Red Hat president and CEO Jim Whitehurst expects the enterprise open source software business to emerge from the economic crisis stronger than the proprietary market.
In August Red Hat posted second quarter revenue 29 percent higher than the same quarter a year ago, while its subscription revenue also enjoyed double-digit growth to beat analysts’ estimates. Whitehurst said that while predictions of a recession will likely mean fewer new projects, the economic benefits of going open source are already encouraging proprietary customers to switch.
“I’ve had a couple of conversations with CIOs who said ‘we’re a Microsoft shop and we don’t use any open source whatsoever, but we’re already getting pressure to reduce our operating costs and we need you to help put together a plan for us to help us use open source to reduce our costs’.
“And we’ve had other customers literally looking at ripping and replacing WebLogic or WebSphere for JBoss, so I do think that we will pick up quite a bit of new business where companies are looking to save money from what they are doing…I think we’ll know in about six to nine months but there is no question that open source will come out of this in relatively better shape than our proprietary competitors,” he told Computerworld.
Whitehurst, who visited Australia last week to promote the Open Source Collaborative Innovation program, said telecommunications is his company’s largest represented sector at around 12 percent, followed by government and the financial services sectors each about 10 percent of Red Hat’s business.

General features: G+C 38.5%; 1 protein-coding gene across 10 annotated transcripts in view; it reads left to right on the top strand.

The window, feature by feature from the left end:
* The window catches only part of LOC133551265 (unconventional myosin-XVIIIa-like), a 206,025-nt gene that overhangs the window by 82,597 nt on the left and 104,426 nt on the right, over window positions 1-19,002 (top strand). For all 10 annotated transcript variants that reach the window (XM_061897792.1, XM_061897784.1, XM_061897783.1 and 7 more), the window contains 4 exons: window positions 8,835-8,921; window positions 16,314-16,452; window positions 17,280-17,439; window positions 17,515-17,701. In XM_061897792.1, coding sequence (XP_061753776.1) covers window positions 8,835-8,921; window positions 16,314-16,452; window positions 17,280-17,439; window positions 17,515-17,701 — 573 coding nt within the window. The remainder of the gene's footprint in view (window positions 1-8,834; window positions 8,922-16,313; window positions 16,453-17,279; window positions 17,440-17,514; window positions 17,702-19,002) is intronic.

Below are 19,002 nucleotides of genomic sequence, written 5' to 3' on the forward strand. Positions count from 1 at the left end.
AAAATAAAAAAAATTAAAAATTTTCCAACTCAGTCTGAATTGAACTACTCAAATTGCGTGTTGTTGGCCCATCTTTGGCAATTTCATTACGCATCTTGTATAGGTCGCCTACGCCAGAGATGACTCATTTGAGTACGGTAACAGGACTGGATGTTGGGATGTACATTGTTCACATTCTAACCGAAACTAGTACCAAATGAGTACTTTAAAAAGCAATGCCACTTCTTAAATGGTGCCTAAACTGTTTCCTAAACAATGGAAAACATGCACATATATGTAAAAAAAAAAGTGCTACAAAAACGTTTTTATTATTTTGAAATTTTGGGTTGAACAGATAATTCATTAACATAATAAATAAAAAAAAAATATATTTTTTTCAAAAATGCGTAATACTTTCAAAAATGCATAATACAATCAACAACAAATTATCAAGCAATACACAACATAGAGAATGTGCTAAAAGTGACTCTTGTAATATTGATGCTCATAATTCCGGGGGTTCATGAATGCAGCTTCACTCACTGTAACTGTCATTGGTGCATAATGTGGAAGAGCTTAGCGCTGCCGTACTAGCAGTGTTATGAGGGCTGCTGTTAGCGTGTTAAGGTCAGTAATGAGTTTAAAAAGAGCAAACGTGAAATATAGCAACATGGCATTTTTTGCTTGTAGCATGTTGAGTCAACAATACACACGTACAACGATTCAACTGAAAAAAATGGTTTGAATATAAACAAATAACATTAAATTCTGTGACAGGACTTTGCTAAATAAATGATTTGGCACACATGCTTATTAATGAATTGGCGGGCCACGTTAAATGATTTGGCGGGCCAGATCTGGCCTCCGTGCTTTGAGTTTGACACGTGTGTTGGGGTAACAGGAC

Since arriving at Red Hat at the beginning of the year, Whitehurst said it became clear that his company’s offerings are most popular among high-tech companies that use IT for a competitive advantage - something he is working to change.
“We’ve been working to build a commercial ecosystem that almost mirrors our technical ecosystem…We make open source consumable for the enterprise by the testing we do, by the certifications, the performance testing, the Service Level Agreements, the documentation, the localisation and ultimately the support. The obvious next step for our business model is to do an even better job at making that software easier to consume for less sophisticated customers.”
What Red Hat offers that other enterprise Linux distributions don’t, Whitehurst says, is an insistence that any changes to its OS make it upstream into the Linux kernel.
“There have been times frankly when we’ve had customers that are frustrated and say ‘we want this change just put it in’ and we’ll say no, because if we can’t get it upstream the next time there is an update of Linux you are going to be non-standard and it’s going to be a separate thing that you’re going to have to support.
“You can’t march forward if you’re not using something that got upstream. One of the things we pride ourselves on is we are 100 percent open source, we’re the largest commercial contributor to Linux and because of that we are more able to get things upstream than anybody else. So for sophisticated customers who have something that they want to see in later functionality, we’re the way to do that.”
According to Whitehurst one area Red Hat does particularly well is in military, security and intelligence agencies, because of the inherent securities built into Linux.
“Earlier in the year I was in Russia and RHEL is the most secure operating system certified by the Russian military, therefore there are applications for the Russian military and government that can only run on RHEL. The ironic thing about that is the reason it is so secure is because SE Linux, the core security technology for Linux, was written by the NSA in the US.”